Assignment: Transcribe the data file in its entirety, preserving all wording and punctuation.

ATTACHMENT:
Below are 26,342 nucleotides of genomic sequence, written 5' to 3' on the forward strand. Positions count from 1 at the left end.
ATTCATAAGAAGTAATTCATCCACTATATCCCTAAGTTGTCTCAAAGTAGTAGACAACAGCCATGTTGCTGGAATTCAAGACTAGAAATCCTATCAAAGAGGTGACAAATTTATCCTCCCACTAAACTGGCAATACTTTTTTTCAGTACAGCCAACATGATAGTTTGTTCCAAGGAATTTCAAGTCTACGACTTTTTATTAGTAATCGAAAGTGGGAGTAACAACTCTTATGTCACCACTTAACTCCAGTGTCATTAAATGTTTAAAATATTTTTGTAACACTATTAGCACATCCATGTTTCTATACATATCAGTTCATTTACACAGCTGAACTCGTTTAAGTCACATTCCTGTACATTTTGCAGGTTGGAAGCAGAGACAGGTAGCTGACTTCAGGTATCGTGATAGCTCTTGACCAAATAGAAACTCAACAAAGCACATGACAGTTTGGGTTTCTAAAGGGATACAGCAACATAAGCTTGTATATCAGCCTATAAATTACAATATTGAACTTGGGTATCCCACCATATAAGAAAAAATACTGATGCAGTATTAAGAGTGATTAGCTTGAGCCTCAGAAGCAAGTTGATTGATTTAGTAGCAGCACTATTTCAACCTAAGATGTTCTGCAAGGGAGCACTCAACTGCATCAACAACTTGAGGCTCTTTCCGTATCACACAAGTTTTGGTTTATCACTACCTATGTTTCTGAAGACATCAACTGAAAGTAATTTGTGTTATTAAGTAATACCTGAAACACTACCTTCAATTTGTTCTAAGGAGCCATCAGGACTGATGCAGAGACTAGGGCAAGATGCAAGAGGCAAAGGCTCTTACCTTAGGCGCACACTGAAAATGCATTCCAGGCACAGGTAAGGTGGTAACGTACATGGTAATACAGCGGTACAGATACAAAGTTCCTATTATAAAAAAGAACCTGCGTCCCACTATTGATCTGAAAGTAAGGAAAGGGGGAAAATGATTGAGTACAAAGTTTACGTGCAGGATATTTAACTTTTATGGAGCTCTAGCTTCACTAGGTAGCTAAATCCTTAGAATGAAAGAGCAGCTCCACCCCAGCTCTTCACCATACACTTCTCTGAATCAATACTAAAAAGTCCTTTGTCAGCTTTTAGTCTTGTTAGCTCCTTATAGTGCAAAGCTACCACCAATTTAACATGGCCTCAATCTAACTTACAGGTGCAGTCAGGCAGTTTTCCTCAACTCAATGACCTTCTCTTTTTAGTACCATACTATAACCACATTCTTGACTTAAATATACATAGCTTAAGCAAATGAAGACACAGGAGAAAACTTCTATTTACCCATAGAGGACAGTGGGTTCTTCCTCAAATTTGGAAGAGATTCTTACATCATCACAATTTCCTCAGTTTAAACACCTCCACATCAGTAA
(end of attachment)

Below are 26,342 nucleotides of genomic sequence, written 5' to 3' on the forward strand. Positions count from 1 at the left end.
ATTCATAAGAAGTAATTCATCCACTATATCCCTAAGTTGTCTCAAAGTAGTAGACAACAGCCATGTTGCTGGAATTCAAGACTAGAAATCCTATCAAAGAGGTGACAAATTTATCCTCCCACTAAACTGGCAATACTTTTTTTCAGTACAGCCAACATGATAGTTTGTTCCAAGGAATTTCAAGTCTACGACTTTTTATTAGTAATCGAAAGTGGGAGTAACAACTCTTATGTCACCACTTAACTCCAGTGTCATTAAATGTTTAAAATATTTTTGTAACACTATTAGCACATCCATGTTTCTATACATATCAGTTCATTTACACAGCTGAACTCGTTTAAGTCACATTCCTGTACATTTTGCAGGTTGGAAGCAGAGACAGGTAGCTGACTTCAGGTATCGTGATAGCTCTTGACCAAATAGAAACTCAACAAAGCACATGACAGTTTGGGTTTCTAAAGGGATACAGCAACATAAGCTTGTATATCAGCCTATAAATTACAATATTGAACTTGGGTATCCCACCATATAAGAAAAAATACTGATGCAGTATTAAGAGTGATTAGCTTGAGCCTCAGAAGCAAGTTGATTGATTTAGTAGCAGCACTATTTCAACCTAAGATGTTCTGCAAGGGAGCACTCAACTGCATCAACAACTTGAGGCTCTTTCCGTATCACACAAGTTTTGGTTTATCACTACCTATGTTTCTGAAGACATCAACTGAAAGTAATTTGTGTTATTAAGTAATACCTGAAACACTACCTTCAATTTGTTCTAAGGAGCCATCAGGACTGATGCAGAGACTAGGGCAAGATGCAAGAGGCAAAGGCTCTTACCTTAGGCGCACACTGAAAATGCATTCCAGGCACAGGTAAGGTGGTAACGTACATGGTAATACAGCGGTACAGATACAAAGTTCCTATTATAAAAAAGAACCTGCGTCCCACTATTGATCTGAAAGTAAGGAAAGGGGGAAAATGATTGAGTACAAAGTTTACGTGCAGGATATTTAACTTTTATGGAGCTCTAGCTTCACTAGGTAGCTAAATCCTTAGAATGAAAGAGCAGCTCCACCCCAGCTCTTCACCATACACTTCTCTGAATCAATACTAAAAAGTCCTTTGTCAGCTTTTAGTCTTGTTAGCTCCTTATAGTGCAAAGCTACCACCAATTTAACATGGCCTCAATCTAACTTACAGGTGCAGTCAGGCAGTTTTCCTCAACTCAATGACCTTCTCTTTTTAGTACCATACTATAACCACATTCTTGACTTAAATATACATAGCTTAAGCAAATGAAGACACAGGAGAAAACTTCTATTTACCCATAGAGGACAGTGGGTTCTTCCTCAAATTTGGAAGAGATTCTTACATCATCACAATTTCCTCAGTTTAAACACCTCCACATCAGTAA